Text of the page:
Twenty-four-hour dual-channel Holter ECG recordings were obtained with a Marquette Electronics (Milwaukee, Wisconsin) 8000 Holter monitoring system. Holter data were evaluated by the number and characteristics of atrial premature beats (APBs), graded into the following five categories: no APBs; <10 APBs/h; 10 to 100 APBs/h; >100 APBs/h; and couplets or more of APBs. The presence of the last two categories of APB was considered as high grade atrial ectopic activity.
Two-dimensional echocardiography was performed with a Toshiba SSH-160A recorder equipped with 2.5- or 3.75-MHz transducers. The standard technique was employed for sizing the left ventricle and atrium (19). Left ventricular dimension was measured at end-diastole on the R wave of the ECG-derived QRS complex just below the level of the mitral leaflets through the standard left parasternal window. Left atrial dimension (LAD) was measured as the distance from the leading edge of the posterior aortic wall to the leading edge of the posterior left atrial wall at end-systole. Mitral and tricuspid valve regurgitations were diagnosed by color Doppler echocardiography and quantified using a 4+ grading system. Mitral diastolic flow velocity was assessed by pulsed Doppler echocardiography from the apical four-chamber view by positioning the sample volume between the leaflets at the level of their tips in diastole. The ratio of maximal late to early diastolic velocities was also measured and averaged from five consecutive cycles.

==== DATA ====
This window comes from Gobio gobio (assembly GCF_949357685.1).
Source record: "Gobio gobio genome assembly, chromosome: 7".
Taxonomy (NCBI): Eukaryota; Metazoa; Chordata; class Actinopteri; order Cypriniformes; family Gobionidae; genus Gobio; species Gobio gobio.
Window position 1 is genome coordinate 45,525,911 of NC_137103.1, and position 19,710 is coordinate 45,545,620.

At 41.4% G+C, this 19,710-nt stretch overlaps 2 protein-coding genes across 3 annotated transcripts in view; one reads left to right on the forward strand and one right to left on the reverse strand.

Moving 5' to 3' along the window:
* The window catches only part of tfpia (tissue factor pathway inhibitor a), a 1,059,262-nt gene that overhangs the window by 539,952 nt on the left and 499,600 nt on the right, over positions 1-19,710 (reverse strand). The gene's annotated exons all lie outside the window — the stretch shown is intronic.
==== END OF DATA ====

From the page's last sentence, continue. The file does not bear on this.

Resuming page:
Blood sampling for plasma neurohormone determination was done from an intravenous cannula after the patient had rested for at least 30 min in the supine position. The plasma concentration of atrial natriuretic peptide (ANP) (20)and aldosterone, as well as plasma renin activity, was measured in EDTA-plasma by a radioimmunoassay technique, and the plasma norepinephrine concentration was also determined in EDTA-plasma by high performance liquid chromatography (21)at Shionogi Biomedical Laboratories (Osaka, Japan). Intra-assay and interassay coefficients of variation of ANP were 4.7% and 5.8%, respectively.